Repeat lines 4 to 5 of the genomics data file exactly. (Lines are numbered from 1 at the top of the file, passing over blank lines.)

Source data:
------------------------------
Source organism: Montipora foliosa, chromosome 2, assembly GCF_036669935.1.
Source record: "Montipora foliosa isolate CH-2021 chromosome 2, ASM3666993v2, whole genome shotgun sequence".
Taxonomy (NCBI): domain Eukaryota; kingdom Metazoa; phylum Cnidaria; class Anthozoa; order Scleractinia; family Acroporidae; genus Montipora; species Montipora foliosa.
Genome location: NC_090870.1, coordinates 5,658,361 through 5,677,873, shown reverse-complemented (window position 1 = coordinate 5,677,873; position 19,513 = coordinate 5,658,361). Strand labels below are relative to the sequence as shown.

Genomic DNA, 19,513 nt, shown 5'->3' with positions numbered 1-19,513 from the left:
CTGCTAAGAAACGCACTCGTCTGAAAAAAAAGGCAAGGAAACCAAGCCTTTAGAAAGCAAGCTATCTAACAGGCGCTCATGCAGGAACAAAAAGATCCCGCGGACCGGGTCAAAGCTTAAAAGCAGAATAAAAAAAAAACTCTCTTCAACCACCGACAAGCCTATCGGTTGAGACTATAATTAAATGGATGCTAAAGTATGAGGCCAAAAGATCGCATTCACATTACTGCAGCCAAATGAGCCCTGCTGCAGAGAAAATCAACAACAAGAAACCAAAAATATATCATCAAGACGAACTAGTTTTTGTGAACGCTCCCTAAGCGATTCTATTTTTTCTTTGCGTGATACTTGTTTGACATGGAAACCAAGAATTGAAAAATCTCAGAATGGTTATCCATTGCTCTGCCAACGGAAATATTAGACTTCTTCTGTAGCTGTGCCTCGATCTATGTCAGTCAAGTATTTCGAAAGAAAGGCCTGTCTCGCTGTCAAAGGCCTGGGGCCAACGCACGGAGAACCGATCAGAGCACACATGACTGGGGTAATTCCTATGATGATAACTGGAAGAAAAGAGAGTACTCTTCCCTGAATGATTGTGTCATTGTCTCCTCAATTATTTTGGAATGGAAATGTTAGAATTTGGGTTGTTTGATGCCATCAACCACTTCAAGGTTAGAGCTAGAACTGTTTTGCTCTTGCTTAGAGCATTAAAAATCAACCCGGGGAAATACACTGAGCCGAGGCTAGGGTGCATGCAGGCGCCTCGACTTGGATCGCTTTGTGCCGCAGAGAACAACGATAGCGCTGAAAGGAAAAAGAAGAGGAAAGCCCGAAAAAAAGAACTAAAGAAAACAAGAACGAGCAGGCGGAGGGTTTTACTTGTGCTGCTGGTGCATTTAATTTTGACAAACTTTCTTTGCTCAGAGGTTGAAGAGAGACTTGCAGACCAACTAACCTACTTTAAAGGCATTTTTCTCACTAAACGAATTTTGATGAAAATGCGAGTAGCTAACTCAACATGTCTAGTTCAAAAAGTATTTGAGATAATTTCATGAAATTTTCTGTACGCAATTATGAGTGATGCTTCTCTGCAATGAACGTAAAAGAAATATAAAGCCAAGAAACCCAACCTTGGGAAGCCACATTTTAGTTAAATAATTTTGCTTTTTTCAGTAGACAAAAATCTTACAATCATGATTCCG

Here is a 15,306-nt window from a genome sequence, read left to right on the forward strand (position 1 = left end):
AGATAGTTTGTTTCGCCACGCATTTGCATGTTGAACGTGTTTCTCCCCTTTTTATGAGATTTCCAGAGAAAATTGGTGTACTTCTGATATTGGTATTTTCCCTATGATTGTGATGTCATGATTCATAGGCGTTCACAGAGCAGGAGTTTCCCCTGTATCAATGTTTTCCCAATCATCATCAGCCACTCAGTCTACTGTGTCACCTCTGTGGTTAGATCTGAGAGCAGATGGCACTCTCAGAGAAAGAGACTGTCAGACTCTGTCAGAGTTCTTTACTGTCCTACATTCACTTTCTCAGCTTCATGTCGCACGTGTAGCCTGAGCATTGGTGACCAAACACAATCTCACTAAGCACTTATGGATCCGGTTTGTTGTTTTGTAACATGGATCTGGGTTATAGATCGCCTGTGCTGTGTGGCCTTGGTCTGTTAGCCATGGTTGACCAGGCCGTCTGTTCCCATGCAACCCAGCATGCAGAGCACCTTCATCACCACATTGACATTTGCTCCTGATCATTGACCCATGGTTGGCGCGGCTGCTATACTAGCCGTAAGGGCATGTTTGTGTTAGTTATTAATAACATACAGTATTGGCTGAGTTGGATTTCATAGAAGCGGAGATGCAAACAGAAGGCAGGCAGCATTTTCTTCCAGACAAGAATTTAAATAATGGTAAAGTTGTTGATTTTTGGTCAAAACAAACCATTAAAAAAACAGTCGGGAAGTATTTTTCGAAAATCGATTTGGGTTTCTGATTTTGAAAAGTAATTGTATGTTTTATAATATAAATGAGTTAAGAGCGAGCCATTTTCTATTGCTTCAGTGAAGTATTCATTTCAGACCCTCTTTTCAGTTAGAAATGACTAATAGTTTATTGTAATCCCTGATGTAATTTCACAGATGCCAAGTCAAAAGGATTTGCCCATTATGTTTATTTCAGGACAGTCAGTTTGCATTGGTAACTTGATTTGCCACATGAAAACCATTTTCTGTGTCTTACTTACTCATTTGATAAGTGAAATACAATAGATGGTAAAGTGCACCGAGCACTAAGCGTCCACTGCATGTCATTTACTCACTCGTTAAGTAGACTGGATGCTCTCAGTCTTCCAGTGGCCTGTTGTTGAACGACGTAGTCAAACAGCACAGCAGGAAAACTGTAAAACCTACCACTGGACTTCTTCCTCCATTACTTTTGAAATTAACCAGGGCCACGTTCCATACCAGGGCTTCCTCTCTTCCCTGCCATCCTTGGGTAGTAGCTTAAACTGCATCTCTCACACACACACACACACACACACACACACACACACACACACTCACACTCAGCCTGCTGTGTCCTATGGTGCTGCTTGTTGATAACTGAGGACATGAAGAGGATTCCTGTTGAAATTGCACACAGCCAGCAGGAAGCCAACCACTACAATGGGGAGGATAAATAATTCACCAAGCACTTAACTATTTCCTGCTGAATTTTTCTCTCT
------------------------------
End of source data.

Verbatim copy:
Genome location: NC_090870.1, coordinates 5,658,361 through 5,677,873, shown reverse-complemented (window position 1 = coordinate 5,677,873; position 19,513 = coordinate 5,658,361). Strand labels below are relative to the sequence as shown.

Genomic DNA, 19,513 nt, shown 5'->3' with positions numbered 1-19,513 from the left: